“But a closer look at prisoner interrogations suggests that the harsh techniques played a small role at most in identifying Bin Laden’s trusted courier and exposing his hide-out. One detainee who apparently was subjected to some tough treatment provided a crucial description of the courier, according to current and former officials briefed on the interrogations. But two prisoners who underwent some of the harshest treatment — including Khalid Shaikh Mohammed, who was waterboarded 183 times — repeatedly misled their interrogators about the courier’s identity. ”—Scott Shane and Charlie Savage for NYT
This hour On Point: Wikileaks, state secrets, and the alleged abuse of Private Bradley Manning.
- Scott Shane, correspondent for the New York Times, covering the Bradley Manning case and Wikileaks.
- Glenn Greenwald, columnist for Salon.
- Jon Shelburne, Marine reservist and JAG lawyer. He is Acting Director of the Criminal Defense Clinic and professor at Roger Williams University School of Law.
“But the same qualities that worked well for him in his time as a risk-taking intelligence officer, trained to form a bond with potential recruits, may have been his undoing in his post-C.I.A. role as an intelligence expert sought out by reporters. “Your job as a case officer is to recruit spies to steal secrets — plain and simple,” Mr. Kiriakou said. “You have to convince people you are their best friend. That wasn’t hard for me. I’d say half the people I recruited I could be lifelong friends with, even though some were communists, criminals and terrorists. I love people. I love getting to know them. I love hearing their stories and telling them stories. “That’s all great if you’re a case officer,” he said. “It’s not so great, it turns out, if you’re a former case officer.”—John Kiriakou to Scott Shane / New York Times
The NY Times refers to Anwar al-Awlaki as a "terrorist"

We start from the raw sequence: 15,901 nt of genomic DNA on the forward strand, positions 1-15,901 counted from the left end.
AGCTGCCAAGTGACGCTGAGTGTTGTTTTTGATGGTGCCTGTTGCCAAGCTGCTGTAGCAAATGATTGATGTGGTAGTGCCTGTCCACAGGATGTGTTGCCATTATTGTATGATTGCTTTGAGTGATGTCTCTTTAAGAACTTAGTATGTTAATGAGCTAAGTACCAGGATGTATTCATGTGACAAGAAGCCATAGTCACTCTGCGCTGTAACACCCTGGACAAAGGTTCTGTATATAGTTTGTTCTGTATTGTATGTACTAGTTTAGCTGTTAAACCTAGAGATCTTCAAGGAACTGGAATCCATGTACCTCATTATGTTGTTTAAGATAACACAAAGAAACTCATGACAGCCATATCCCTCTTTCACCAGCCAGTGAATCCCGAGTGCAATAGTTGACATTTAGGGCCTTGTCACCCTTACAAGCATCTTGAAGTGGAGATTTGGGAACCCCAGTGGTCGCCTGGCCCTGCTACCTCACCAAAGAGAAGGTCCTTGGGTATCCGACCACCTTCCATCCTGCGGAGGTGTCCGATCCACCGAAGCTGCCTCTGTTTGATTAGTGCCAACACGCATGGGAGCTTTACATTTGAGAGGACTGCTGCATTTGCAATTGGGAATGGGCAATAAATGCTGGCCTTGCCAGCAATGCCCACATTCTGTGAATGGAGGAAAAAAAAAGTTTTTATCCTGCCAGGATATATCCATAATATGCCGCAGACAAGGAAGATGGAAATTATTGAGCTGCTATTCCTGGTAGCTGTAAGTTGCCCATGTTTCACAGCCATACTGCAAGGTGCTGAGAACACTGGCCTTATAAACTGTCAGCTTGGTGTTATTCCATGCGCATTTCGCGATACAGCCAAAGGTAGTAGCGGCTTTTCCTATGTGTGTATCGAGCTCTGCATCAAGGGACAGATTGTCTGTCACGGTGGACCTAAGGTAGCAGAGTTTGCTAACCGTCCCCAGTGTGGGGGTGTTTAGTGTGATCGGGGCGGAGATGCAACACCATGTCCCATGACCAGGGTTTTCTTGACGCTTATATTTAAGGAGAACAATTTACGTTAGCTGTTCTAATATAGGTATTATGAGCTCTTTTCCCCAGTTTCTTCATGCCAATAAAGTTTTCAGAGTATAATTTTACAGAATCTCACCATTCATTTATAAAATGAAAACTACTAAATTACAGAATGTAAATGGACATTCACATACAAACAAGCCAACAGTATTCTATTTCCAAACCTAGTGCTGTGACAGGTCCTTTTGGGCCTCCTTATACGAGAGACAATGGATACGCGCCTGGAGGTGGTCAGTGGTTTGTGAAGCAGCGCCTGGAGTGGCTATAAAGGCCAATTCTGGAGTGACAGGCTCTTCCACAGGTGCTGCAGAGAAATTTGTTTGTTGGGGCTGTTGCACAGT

Today, Scott Shane, Matt Mazzetti, and Charlie Savage, three of the best national security journalists around, co-authored an article in the New York Times that referred to Anwar al-Awlaki as “…a terrorist leader whose death lawyers in the Obama administration believed to be justifiable…”
This is noteworthy. As far as I can tell, it is the first time these journalists have labeled Awlaki as a “terrorist,” and their decision to do so gets to the heart of the controversy surrounding his killing.
Anwar al-Awlaki was an American citizen targeted for lethal action by the Obama administration. For years, al-Awlaki was seen as a potentially dangerous preacher with radical beliefs, but he was eventually judged by government authorities to also be tangibly involved in various terrorist plots. In other words, he had left the world of constitutionally protected speech and entered the world of illegal action. Such was the justification offered by the government when defending its decision to kill him.
However, al-Awlaki was never given a trial, and the evidence supposedly documenting his (in the language later used by government officials) “operational” ties to Al Qaeda was not made publicly available by the administration prior to his death (or afterward, to my knowledge, as will be discussed below).
As a result, critics of the killing accused the administration of having clearly violated al-Awlaki’s constitutional right to due process, as well as having established a precedent by which a president could accuse a citizen of terrorism, citing secret evidence in the process, and then targeting them with lethal force.
Furthermore, in the years after al-Awlaki’s death, these critics have continued to push the administration to release the evidence it has against al-Awlaki, in an attempt to shed light on the legality of the government’s conduct.
I was under the impression that such evidence has yet to be released - that proof of al-Awlaki’s operational ties to various terrorist plots remain in the realm of government accusation, rather than established fact. But today’s article by Shane, Mazzetti, and Savage - who, again, have consistently provided some of the best reporting and analysis on this story - seems to imply the opposite: that al-Awlaki’s tangible connections to terrorism have been clearly established.